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Overview of Various Types of IRA's

At one time, there was relatively little confusion about IRAs because there was only one type available. Now, however, IRAs have proliferated—there are

  • the “traditional” IRA, which may be funded with
    • deductible
    • and/or nondeductible contributions,
  •  Roth IRA,
  • SEP-IRA,
  • and SIMPLE IRA.

Some of these IRAs have similar features, but others have features that are unique.

What do all these IRAs have in common? They can help you and your family save significant amounts for retirement on a tax-favored basis. Here's an overview of the different types of IRAs available today.

Traditional IRAs

Traditional IRAs can be funded with deductible and nondeductible contributions.

Deductible IRA contributions. You can make an annual deductible contribution to an IRA if:

(1)   you (and your spouse) are not an active participant in an employer-sponsored retirement plan, or

(2)   you (or your spouse) are an active participant in an employer plan, and your modified adjusted gross income (AGI) doesn't exceed certain levels that vary from year-to-year by filing status.

For example, in 2011, if you are a joint return filer covered by an employer plan, your deductible IRA contribution phases out over $90,000 to $110,000 of modified AGI. If you're single or a head of household in 2011, the phase-out range is $56,000 to $66,000. For a married filing separately, the phase-out range is $0 to $10,000 (for all years). In 2011, if you are not an active participant in an employer-sponsored retirement plan, but your spouse is, your deductible IRA contribution phases out with modified AGI of between $169,000 and $179,000.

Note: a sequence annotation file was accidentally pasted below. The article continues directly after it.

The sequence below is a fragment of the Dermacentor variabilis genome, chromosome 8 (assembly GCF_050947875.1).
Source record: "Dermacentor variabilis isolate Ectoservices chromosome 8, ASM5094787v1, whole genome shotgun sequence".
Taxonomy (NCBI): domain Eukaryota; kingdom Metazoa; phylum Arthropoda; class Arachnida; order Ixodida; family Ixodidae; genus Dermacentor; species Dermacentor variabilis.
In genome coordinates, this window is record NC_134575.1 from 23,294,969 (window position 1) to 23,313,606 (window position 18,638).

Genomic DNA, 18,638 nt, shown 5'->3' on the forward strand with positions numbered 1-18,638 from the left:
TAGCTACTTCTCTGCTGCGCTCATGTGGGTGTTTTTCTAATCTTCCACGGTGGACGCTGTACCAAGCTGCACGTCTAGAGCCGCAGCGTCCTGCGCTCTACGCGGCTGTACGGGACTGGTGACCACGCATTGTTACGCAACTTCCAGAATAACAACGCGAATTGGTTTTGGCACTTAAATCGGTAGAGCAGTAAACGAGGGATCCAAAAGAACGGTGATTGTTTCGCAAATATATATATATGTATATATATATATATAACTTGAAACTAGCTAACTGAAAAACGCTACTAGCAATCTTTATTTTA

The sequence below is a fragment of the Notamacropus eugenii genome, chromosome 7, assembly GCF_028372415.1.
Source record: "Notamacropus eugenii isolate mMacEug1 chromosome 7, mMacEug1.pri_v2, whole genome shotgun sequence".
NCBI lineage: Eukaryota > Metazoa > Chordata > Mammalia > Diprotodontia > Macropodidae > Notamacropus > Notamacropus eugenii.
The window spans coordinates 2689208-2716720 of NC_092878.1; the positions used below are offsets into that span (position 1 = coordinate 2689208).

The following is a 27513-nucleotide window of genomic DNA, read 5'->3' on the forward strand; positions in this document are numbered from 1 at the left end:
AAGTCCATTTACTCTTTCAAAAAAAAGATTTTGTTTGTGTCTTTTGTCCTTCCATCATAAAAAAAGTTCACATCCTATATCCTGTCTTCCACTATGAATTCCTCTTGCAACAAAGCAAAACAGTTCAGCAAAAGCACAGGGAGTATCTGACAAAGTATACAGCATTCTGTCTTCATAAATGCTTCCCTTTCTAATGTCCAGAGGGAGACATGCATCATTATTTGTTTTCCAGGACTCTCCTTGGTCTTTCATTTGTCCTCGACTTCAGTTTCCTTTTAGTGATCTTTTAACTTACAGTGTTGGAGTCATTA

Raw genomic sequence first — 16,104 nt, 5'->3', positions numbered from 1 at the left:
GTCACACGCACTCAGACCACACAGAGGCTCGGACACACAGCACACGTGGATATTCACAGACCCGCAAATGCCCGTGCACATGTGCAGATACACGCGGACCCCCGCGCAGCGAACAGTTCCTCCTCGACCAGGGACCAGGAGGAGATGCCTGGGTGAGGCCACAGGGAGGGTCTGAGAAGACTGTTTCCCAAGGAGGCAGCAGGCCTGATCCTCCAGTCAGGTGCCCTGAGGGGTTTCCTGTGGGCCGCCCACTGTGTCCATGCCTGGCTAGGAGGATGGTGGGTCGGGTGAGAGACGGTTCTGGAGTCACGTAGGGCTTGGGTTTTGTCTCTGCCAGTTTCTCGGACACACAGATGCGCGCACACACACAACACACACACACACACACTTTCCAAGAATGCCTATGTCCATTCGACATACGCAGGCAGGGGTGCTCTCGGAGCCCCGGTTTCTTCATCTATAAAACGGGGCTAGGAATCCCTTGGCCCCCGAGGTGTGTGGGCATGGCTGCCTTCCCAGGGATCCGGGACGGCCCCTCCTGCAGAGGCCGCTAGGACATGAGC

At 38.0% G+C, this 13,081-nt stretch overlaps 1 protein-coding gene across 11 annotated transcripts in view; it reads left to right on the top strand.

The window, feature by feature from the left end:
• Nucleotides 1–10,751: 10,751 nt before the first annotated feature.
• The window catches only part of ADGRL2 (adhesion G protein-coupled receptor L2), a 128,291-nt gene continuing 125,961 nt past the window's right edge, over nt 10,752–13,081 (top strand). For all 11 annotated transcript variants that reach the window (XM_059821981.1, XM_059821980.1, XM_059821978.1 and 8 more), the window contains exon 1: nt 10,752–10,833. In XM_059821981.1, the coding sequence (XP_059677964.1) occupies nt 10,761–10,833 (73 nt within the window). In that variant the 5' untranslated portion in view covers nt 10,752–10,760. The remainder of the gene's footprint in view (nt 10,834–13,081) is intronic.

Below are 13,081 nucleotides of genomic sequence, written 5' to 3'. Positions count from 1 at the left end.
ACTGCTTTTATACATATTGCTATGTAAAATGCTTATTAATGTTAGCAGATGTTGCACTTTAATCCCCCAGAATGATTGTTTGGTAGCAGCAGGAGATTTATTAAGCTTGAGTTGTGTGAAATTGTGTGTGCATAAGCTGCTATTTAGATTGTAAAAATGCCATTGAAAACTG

Deductible IRA contributions reduce your current tax bill, and earnings within the IRA are tax-deferred. However, every dollar you take out is taxed in full (and subject to a 10% penalty if you withdraw money before age 591/2, unless one of several exceptions apply). You must begin making minimum withdrawals by April 1 of the year following the year you attain age 701/2.

Nondeductible IRA contributions. You can make an annual nondeductible IRA contribution without regard to your coverage by an employer plan and without regard to your AGI. The earnings in a nondeductible IRA are tax-deferred within the IRA, but are taxed on distribution (and subject to a 10% penalty if you withdraw money before age 591/2, unless one of several exceptions apply).

You must begin making minimum withdrawals by April 1 of the year following the year you attain age 701/2. Nondeductible contributions aren't taxed when they are withdrawn. If you've made deductible and nondeductible IRA contributions, a portion of each IRA distribution is treated as coming from nontaxable IRA contributions (and the rest is taxed).

If you can't make a deductible contribution to a traditional IRA, you should contribute (if eligible) to a Roth IRA instead of making a nondeductible contribution to a traditional IRA. That's because the Roth IRA offers a better package of tax benefits than you'd get by making a nondeductible contribution to a traditional IRA.

Deductible and nondeductible IRA limits. The maximum annual IRA contribution (deductible or nondeductible, or a combination) is $5,000 for 2011 ($6,000 if you are age 50 or over in 2011). Additionally, your IRA contribution for a year (deductible or not) can't exceed the amount of your compensation includible in income for that year. Deductible and nondeductible IRA contributions can't be made once you attain age 701/2.